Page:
The Fannie Mae Bankruptcy Waiting Period: What You Need to Know

Are you struggling to get back on your feet after a Fannie Mae bankruptcy? You’re not alone. The bankruptcy process can be overwhelming and leave you uncertain about your financial future. One of the most significant concerns for individuals who have undergone bankruptcy is the waiting period before they can apply for a mortgage again.

The Fannie Mae bankruptcy waiting period is critical for those wishing to re-enter the housing market. This waiting period might seem daunting, but understanding the rules and regulations can help you better prepare for homeownership post-bankruptcy.

In this blog post, we’ll outline the problem of navigating the Fannie Mae bankruptcy waiting period, the agitation that comes with uncertainty about your eligibility for a mortgage, and the solution to overcoming these challenges. We will provide you with valuable information and tips to help you make informed decisions as you embark on the journey to homeownership once again.

Which Loans Are Fannie Mae Loans?

When discussing Fannie Mae’s requirements, we generally talk about conventional loans. FHA loans have a different set of standards. Conventional loans require higher credit scores, larger down payments, and lengthier waiting periods.

That can be a little confusing. Just remember that conventional loans must conform to the requirements and regulations set out by Fannie Mae. Fannie Mae regulates mortgage servicing in the United States.

What is the Fannie Mae Bankruptcy Waiting Period?

The waiting period for a Fannie Mae loan is four years from the discharge date of the bankruptcy. If you show that extenuating circumstances, such as illness, caused bankruptcy, the waiting period may be shortened to two years.

What Is an Extenuating Circumstance?

Extenuating circumstances are events beyond your control that led to bankruptcy. Examples of extenuating circumstances include:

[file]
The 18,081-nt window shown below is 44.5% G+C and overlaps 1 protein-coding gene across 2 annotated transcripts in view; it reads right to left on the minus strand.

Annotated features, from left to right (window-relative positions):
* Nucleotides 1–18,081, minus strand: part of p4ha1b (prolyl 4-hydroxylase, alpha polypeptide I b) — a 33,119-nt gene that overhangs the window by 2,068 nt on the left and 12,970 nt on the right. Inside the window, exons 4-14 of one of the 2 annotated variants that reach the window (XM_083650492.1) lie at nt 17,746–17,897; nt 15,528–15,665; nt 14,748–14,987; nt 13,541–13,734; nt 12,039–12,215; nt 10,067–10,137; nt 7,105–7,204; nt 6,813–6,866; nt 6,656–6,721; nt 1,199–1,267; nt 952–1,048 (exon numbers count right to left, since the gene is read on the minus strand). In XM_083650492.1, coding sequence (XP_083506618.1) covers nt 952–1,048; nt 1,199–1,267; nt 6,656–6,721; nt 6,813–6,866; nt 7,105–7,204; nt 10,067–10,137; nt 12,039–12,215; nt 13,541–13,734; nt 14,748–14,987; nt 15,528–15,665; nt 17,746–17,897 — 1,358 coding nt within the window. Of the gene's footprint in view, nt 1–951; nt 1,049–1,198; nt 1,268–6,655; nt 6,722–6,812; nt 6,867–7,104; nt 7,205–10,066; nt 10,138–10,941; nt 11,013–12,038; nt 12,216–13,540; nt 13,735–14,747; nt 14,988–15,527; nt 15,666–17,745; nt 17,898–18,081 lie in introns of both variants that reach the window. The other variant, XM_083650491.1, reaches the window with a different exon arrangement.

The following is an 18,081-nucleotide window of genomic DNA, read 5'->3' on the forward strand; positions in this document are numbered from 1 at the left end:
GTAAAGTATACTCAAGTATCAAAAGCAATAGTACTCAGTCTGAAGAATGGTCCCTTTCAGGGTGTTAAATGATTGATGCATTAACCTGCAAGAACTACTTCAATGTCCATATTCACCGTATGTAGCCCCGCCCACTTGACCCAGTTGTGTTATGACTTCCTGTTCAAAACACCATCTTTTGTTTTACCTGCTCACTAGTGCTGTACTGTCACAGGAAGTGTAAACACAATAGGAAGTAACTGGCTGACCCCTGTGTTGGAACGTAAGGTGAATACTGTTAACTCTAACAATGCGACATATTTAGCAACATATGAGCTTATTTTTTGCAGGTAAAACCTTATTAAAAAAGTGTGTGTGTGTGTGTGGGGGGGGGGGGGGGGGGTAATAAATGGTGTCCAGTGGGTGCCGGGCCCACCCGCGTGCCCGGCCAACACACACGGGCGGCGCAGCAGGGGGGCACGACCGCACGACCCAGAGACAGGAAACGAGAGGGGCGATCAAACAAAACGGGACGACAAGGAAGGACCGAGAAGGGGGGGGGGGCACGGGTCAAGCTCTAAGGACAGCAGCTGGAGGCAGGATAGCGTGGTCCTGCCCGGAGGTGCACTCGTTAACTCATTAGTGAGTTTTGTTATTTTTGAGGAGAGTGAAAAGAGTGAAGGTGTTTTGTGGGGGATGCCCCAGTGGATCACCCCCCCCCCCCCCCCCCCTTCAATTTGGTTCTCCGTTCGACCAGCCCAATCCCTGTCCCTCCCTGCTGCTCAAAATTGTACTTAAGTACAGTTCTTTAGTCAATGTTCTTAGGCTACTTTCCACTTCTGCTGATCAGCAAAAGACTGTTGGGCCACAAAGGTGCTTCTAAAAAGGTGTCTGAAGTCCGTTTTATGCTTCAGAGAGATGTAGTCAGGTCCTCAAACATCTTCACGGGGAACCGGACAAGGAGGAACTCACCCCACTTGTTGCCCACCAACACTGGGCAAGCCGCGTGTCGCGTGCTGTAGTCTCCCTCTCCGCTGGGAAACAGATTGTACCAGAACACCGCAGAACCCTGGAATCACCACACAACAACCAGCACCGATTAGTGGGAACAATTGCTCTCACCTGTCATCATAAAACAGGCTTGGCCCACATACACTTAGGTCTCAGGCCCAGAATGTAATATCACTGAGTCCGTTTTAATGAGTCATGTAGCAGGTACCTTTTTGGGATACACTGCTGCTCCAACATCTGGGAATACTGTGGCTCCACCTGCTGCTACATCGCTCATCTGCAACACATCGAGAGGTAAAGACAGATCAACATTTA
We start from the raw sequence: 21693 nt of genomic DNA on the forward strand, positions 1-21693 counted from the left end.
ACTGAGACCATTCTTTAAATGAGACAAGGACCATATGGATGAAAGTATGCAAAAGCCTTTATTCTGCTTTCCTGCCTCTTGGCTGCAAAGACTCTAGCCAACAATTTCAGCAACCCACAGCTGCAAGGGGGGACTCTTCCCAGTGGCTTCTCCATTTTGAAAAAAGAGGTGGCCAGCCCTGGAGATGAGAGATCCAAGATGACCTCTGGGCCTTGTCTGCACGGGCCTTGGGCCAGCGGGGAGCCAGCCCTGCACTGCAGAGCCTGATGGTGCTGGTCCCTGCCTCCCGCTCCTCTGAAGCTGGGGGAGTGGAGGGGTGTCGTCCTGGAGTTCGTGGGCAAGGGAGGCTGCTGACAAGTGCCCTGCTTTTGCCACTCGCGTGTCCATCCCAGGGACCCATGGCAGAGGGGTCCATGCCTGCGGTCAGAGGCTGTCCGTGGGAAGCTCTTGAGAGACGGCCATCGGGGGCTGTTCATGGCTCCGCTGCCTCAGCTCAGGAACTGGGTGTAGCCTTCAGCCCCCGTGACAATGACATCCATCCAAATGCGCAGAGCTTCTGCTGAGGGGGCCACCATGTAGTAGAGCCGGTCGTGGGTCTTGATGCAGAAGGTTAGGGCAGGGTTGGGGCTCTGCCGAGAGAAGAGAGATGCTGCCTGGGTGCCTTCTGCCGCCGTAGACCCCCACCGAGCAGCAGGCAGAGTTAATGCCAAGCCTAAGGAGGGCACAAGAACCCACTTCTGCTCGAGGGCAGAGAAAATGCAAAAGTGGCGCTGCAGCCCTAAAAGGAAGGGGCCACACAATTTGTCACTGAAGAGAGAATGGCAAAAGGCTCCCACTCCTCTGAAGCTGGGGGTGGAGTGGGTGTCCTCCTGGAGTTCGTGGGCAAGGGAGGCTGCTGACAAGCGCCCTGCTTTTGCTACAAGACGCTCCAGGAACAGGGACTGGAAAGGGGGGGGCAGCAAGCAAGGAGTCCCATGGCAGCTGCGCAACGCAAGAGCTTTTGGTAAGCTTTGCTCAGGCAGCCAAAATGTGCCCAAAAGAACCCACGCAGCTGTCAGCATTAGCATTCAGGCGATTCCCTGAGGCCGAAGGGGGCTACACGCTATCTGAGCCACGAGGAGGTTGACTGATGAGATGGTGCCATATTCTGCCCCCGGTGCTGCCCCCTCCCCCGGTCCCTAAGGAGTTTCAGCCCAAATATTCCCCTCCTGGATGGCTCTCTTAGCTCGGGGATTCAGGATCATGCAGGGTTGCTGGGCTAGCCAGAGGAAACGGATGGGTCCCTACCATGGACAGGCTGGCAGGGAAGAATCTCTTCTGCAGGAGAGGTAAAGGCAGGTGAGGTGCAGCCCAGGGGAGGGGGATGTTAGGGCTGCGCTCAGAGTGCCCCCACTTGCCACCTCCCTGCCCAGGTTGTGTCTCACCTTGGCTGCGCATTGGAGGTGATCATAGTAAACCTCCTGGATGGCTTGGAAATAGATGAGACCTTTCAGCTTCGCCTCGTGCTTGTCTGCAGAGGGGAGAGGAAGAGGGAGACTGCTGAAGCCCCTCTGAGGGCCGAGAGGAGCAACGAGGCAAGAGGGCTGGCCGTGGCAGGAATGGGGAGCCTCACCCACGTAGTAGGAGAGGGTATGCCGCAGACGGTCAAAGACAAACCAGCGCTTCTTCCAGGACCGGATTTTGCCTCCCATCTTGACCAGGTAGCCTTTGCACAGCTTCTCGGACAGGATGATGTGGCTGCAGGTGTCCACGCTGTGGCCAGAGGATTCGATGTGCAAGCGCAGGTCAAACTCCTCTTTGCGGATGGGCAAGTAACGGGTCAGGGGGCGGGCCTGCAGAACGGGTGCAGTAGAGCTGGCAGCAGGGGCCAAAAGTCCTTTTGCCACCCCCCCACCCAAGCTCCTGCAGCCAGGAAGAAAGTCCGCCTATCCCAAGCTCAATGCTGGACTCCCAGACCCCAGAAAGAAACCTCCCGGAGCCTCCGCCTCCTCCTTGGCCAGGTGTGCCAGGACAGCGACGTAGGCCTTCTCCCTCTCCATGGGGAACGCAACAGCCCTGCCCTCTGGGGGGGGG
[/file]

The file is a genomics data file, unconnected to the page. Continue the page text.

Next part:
• Job loss.
  • Divorce.
  • Medical bills.

You must provide documentation to your lender to prove that an extenuating circumstance caused your bankruptcy. Essentially, they want reassurance that whatever happened to cause your previous bankruptcy is not likely to happen again.

In addition to documenting the extenuating circumstance, you should be prepared to show that you were paying your mortgage on time until then.

Fannie Mae Foreclosure Waiting Period

A foreclosure is considered more serious than bankruptcy. The Fannie Mae foreclosure waiting period is seven years from the foreclosure date. This waiting period is for a conventional loan.

The waiting period is three years if you are applying for an FHA loan. So, if you have a foreclosure on your record, getting an FHA rather than a conventional loan may be better.

Waiting Periods for a Short Sale, Preforeclosure, or Charge-Offs

Short sales, preforeclosures, and charge-offs are all considered adverse events requiring a four-year waiting period. But, again, you can get this down to two years if you can show that there were extenuating circumstances involved.

How to Get a Fannie Mae Loan After Bankruptcy

Once you have completed your waiting period, you can do a few additional things to improve your chances of getting approved for a Fannie Mae loan.

  • First, improve your credit score. You can do this by paying your bills on time and keeping your balances low. Start tracking your credit score before you intend to get a mortgage; it takes some time to improve your credit.
  • Second, save up for a larger down payment. A larger down payment generally represents a lower risk for mortgage lenders. Larger down payments will also reduce your mortgage rate, which increases home affordability.
  • Third, work with a lender with experience helping people get loans after bankruptcy. They will be able to guide you through the process and help you understand what you need to do to get approved.

As long as you’re upfront about your history and your bankruptcy, a lender should be able to get you qualified. You may need to wait a little longer for your waiting period to be complete.